‘Diversity has to be key. Try to make sure everyone is represented and catered for across the board.’ – Charlotte
Inclusivity was, and is, a huge part of AWOMENfest and, as Raniyah explains, was one of the most rewarding aspects of organising the festival.
‘We were firmly committed to creating a space that was inclusive, welcoming and open – we wanted to create a truly “safe space” where everyone no matter their history, felt included, welcomed and catered to.’
This print, together with the works of other amazing female artists, will be shown during the feminist weekend arts festival AWOMEN, DIY space, London – 23rd-25th March! I will be there so come and say HI! #illo #illustration #awomenfest #drawing #radicalsoftness #moon #feminist #artsfestival #london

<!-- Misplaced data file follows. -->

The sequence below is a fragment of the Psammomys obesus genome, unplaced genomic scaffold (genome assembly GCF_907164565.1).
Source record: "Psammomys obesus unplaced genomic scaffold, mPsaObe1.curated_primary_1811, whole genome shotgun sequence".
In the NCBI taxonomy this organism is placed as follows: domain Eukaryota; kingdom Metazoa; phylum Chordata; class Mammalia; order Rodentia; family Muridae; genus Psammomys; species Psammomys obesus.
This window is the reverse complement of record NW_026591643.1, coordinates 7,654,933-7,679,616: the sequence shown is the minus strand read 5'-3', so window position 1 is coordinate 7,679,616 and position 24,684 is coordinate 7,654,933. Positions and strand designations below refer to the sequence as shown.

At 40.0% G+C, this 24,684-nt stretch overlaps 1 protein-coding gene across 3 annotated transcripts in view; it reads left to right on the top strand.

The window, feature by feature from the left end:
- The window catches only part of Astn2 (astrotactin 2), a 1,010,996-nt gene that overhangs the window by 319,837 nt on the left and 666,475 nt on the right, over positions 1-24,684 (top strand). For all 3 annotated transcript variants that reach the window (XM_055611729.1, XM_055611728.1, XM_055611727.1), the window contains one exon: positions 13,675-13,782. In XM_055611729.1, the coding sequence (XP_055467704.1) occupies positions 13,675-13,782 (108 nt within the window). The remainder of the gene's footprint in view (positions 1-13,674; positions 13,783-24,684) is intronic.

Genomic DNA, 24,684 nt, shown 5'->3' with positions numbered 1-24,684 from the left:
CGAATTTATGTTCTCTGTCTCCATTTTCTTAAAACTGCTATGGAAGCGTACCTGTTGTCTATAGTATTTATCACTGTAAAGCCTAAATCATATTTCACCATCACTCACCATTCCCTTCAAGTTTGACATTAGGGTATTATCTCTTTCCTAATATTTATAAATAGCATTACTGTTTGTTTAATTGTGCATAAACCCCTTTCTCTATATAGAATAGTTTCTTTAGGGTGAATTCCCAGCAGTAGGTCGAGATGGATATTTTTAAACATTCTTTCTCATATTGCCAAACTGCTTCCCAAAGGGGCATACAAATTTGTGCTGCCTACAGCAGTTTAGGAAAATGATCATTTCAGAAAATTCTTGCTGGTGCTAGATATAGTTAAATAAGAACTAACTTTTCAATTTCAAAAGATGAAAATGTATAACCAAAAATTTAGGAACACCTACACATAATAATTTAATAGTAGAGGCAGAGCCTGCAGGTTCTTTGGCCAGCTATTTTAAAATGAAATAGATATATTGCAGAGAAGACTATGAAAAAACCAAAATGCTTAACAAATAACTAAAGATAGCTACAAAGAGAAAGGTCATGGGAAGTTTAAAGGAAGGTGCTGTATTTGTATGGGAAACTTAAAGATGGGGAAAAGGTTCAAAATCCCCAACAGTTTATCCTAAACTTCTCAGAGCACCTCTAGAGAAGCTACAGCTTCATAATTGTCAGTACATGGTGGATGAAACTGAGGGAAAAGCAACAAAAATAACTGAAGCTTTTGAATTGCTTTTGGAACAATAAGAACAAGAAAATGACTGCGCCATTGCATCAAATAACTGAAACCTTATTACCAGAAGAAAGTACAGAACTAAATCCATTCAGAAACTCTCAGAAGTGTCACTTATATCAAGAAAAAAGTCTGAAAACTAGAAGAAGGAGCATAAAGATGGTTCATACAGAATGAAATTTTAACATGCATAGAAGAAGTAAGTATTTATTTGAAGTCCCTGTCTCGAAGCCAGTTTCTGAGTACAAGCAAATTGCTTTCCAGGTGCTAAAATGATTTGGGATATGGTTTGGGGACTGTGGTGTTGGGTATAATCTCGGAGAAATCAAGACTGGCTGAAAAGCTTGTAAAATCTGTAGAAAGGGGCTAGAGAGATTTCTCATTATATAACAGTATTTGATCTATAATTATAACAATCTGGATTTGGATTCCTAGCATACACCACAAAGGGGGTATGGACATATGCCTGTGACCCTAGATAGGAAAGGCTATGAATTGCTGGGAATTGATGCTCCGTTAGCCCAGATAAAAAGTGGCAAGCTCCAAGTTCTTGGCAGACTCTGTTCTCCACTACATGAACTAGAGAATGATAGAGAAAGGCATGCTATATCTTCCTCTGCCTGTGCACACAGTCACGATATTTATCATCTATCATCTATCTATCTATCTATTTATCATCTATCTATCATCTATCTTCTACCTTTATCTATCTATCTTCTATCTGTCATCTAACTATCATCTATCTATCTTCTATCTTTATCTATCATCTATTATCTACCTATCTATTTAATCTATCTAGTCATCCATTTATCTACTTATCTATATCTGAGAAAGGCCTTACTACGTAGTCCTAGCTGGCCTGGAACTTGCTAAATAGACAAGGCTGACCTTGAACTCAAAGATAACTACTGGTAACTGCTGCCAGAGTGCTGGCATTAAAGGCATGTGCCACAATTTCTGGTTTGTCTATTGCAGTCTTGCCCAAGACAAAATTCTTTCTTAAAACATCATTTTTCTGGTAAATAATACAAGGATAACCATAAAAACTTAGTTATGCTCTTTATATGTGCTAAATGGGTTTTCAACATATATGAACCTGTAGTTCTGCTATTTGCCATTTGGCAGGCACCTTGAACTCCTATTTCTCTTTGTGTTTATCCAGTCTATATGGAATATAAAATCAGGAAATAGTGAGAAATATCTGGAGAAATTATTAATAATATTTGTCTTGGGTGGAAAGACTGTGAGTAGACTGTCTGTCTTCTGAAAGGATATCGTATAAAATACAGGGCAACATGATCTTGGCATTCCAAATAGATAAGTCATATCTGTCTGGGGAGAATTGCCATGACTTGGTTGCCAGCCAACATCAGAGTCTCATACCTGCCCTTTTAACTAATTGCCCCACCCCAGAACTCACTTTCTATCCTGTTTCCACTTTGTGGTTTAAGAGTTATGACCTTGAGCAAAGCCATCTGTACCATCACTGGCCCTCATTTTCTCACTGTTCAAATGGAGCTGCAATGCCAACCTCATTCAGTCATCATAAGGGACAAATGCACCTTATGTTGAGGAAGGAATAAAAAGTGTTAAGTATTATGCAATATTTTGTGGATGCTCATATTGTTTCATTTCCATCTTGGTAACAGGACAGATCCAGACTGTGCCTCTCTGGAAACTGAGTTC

A post shared by FRANZ LANG (@franz_lang_) on
‘We tried to treat every attendant and performer with the respect and love they deserved, including things like a trigger-warned experience (asking guests to flag up anything that they felt would be uncomfortable within a performance, and providing an area to chill and unwind should they have felt overwhelmed).’
‘One performer personally thanked me with tears in their eyes. As a non-binary individual of colour who was a sex-worker and also burlesque performer they stated that they often felt excluded by feminist events, and on our stage, they felt welcomed, celebrated and truly beautiful and that was the whole purpose of the event.’
Look for unique ways of funding
Jess reached turned to her university network to help fund Sisterhood Festival.